To begin with I chose to review Sophy Rickett’s ’Objects in the Field‘
Prior to searching for the work on Google my immediate thoughts were that the title creates the expectation of the literal meaning of ‘Object in the Field’ in which I was envisioning found items from a certain area. In a way this is true, Rickett ‘finds’ a selection of negatives from a now unused observatory, located in a field. Also we see a play on words in which the astronomic community use the word ‘object’ to describe the bodies observed in space and the word field is how a specific type of scientific study is described. One could also refer to space being the ‘field’ albeit in reference to the common understanding of the word.
The series of images are accompanied by a video and a written essay.
In the written essay Rickett references her own life, memories of her being described glasses and the difference it made to her vision and the discomfort of the process of being tested. She links this with her interest in photography and further to how the knowledge of optics is her one connection to the astronomic community. Ending with commentary on observing two boys playing on a. sea wall through the glass of the train she is on.
I feel she is taking on the role of curator and interpreter in this series of work. The selection of the images is some 20 years since their capture and therefore relatively worthless to the astronomical community yet through her selection, processing and presenting is giving the images a new life as an artistic rather than scientific object. Her writing speaks often of how we live through optics, either through being able to see, being able to see the unseen or being able to frame the world. Is this alluding the idea that with a big enough camera we can capture everything that happens everywhere at all times. A goal of astronomy is to continually push the boundaries of technology to capture more and more of the universe.
In writing this piece ideas are forming and my appreciation for the work is growing but, initially I was very aware of the aesthetic and felt that the images themselves were little more than visually pleasing yet forgettable. In regards to several images on display in the observatory Rickett writes ‘I look at the photographs critically, thinking only of aesthetics, no real idea what I’m looking at, and despite the captions, much understanding of their significance.’ A sentiment I shared until I started writing.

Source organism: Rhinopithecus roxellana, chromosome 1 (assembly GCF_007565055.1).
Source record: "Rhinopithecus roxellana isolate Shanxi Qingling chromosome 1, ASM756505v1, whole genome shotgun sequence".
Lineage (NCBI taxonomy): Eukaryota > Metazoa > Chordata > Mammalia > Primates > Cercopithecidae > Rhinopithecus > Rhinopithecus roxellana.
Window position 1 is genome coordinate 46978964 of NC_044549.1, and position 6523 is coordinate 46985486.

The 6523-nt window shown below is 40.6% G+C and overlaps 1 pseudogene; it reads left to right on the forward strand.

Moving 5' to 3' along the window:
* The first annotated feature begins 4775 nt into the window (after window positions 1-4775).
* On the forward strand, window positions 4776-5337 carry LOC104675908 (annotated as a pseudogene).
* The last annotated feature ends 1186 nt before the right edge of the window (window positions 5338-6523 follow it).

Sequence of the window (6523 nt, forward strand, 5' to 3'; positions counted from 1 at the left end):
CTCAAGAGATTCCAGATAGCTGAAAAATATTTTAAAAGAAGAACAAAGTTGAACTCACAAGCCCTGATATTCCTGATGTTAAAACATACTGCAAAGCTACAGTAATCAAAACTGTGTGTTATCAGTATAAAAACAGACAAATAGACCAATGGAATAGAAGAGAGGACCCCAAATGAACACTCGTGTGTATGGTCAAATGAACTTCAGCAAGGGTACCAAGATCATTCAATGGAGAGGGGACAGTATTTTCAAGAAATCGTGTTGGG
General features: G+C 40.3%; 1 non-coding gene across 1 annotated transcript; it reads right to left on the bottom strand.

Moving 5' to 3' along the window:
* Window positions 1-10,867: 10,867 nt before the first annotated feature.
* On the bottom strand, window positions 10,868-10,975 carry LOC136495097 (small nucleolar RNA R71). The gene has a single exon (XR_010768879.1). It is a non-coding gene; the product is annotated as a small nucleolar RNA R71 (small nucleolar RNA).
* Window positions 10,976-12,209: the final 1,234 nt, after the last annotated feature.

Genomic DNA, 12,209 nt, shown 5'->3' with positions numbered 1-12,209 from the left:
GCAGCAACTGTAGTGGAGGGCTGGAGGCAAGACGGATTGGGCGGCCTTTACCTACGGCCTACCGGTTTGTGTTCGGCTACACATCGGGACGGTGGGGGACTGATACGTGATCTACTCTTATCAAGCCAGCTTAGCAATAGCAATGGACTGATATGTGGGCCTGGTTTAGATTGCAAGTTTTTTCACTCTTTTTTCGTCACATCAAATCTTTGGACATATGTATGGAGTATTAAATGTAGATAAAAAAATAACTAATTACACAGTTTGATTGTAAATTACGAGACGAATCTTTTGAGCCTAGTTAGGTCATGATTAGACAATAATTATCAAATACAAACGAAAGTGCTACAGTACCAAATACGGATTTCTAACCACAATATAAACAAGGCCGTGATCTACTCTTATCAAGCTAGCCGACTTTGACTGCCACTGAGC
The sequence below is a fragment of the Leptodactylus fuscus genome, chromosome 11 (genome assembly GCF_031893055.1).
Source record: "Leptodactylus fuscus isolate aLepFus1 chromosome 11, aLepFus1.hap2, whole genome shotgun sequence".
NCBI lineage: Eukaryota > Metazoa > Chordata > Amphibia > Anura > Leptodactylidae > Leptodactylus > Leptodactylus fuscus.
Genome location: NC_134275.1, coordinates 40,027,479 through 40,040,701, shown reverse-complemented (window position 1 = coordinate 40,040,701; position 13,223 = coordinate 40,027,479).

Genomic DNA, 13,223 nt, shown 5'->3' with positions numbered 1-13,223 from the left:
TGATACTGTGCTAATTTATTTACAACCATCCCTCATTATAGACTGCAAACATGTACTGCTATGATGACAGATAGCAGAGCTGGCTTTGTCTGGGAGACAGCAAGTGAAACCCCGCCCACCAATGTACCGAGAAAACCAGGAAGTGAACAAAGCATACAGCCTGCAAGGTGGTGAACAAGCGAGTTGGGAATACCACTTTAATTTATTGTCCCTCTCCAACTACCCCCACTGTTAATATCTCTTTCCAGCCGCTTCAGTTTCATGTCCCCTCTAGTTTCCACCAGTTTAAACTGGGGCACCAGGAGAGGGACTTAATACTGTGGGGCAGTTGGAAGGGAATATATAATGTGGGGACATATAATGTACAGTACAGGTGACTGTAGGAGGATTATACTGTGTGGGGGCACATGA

Sophie Calle’s ‘Take Care of Yourself‘ is a much harder collection to view online unfortunately. A collection of 106 elements comprising film, print and written works the collection recounts the artists break up experience through the words and visuals of a selected group of women across many fields and age groups. Dozens of portraits of each woman reading the break up letter Calle received via email are some of the most immediately engaging parts of the collection, displayed in Lightbox in wide grids of both landscape and portrait orientation with singular images adorning other ways of the galleries the collection went on to be exhibited in.
Overall from the interviews with Calle and the pieces written on the work the project has a feel of catharsis for the artist. By crowd sourcing dozens of opinions on the letter itself, the writer of the letter and the individual responses to the letter, Calle is able to re-frame the break up as a project which can be completed and by doing so creates a timeline to working through her emotions. I don’t believe she set out with malice or an intent to belittle the source of her inspiration for this project but to process the event in her own way. The letter was originally sent via email, in 2007 a relatively new form of communication and considered very informal, lacking the usual perceived respect offered by a hand written letter. The collection seems to also be a response to this lack of formality and finality. The letter ending the discussion and relationship in one fell swoop, even quoting the artist ‘There was another rule that you laid down at the beginning of our affair: the day we